Why You Might Think Broccoli And Brussels Sprouts Taste Bitter

brussels sprouts taste bitter

My mom hates Brussels sprouts, which is why she never made them for us growing up. I didn’t try one of them until a year or so ago (and LOVED it personally). But if you don’t like Brussels sprouts or broccoli or a few certain other green veggies, there may be a scientific reason for that!

Cruciferous vegetables such as broccoli, Brussels sprouts, cabbage, Bok Choy, kale, and turnips, contain protective, anti-thyroid chemicals called glucosinolates.

Why Glucosinolates in Green Veggies Are A Problem
Glucosinolates act as goitrogens, which inhibit direct thyroid processes, and also block iodine absorption necessary for proper thyroid function. Your thyroid gland produces the thyroxine (T-4) and triiodothyronine (T-3) hormones which affect metabolism and energy production, protein synthesis, body temperature, and heart rate – not something you want to mess with. And iodine deficiencies can lead to slowed sexual and mental maturation. Not fun. An estimate of more than one billion people are at risk 
of thyroid disfunction.

broccoli taste bitterWhy Glucosinolates Might Taste Bitter To You
Research suggests we even have a taste receptor (hTAS2R38) that detects glucosinolates in food. A 2006 Study divided 35 people by their level of sensitivity to glucosinolates. The participants rated the bitterness level of vegetables which contained glucosinolates (watercress, broccoli, kale, turnip, horseradish, etc.), compared to “bitter” foods which do not contain glucosinolates (radicchio, endive, sprouts, sanbitter, etc.). The people sensitive to glucosinolates found the glucosinolate-containing vegetables 60% more bitter than the people not sensitive to glucosinolates. Both the sensitive and non-sensitive groups rated the non-glucosinolate bitter vegetables on similar levels.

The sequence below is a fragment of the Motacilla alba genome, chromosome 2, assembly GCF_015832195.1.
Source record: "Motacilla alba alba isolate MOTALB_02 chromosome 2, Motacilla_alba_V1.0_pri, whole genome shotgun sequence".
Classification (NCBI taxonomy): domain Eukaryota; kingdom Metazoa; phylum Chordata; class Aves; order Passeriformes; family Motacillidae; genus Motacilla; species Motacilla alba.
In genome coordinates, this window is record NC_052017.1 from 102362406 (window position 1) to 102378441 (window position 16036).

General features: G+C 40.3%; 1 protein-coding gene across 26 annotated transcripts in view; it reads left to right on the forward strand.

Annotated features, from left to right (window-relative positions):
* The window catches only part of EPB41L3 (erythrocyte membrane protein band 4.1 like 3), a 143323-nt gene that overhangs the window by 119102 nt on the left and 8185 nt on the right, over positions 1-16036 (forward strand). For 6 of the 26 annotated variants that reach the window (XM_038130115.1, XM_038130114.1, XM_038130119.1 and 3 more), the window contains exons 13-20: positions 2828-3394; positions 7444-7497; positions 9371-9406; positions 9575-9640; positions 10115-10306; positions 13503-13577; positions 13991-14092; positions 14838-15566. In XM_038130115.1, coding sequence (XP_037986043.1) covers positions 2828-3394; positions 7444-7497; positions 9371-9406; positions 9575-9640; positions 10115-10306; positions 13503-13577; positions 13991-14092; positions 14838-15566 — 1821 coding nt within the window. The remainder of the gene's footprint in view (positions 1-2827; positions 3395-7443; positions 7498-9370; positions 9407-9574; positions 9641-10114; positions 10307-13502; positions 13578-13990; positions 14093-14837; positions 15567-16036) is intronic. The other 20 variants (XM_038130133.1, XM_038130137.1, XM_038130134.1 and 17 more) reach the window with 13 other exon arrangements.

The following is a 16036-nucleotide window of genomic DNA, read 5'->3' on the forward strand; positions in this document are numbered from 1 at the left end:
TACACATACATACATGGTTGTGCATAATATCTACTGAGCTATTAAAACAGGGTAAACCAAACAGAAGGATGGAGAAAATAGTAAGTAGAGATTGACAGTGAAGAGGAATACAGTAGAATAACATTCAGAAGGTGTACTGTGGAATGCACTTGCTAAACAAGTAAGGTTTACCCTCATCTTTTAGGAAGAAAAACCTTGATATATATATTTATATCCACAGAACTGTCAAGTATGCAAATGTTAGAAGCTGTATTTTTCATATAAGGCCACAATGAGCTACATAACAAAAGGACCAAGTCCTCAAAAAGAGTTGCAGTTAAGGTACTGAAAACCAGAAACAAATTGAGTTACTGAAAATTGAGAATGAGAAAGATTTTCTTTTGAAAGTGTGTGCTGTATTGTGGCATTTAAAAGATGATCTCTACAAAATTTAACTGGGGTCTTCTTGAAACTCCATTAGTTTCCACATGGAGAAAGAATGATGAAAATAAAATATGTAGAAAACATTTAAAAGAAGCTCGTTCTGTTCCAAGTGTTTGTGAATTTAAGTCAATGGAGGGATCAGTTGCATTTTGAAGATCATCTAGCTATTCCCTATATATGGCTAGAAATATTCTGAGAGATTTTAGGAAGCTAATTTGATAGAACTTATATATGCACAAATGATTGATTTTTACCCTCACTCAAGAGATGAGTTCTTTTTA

In other words: if you’re particularly sensitive to gluconsinolates, such veggies may literally taste more bitter to you. It’s not all in your head! You’re just looking out for your thyroid…

(Well, your tastebuds are.)

P.S. You probably don’t need to avoid cruciferous vegetables completely if you’re sensitive, just don’t binge on them per se. Cooking cruciferous vegetables can help neutralize negative effects.

References
1. http://www.jbc.org/content/153/1/151.short
2. http://www.sciencedirect.com/science/article/pii/0308814683900742
3. http://yadda.icm.edu.pl/yadda/element/bwmeta1.element.elsevier-8bcf4a92-41de-3c01-8817-32f5f475b56b/c/main.pdf
4. http://www.mayoclinic.org/diseases-conditions/goiter/basics/definition/con-20021266
5. http://www.ncbi.nlm.nih.gov/pmc/articles/PMC2537644/

Leave a comment: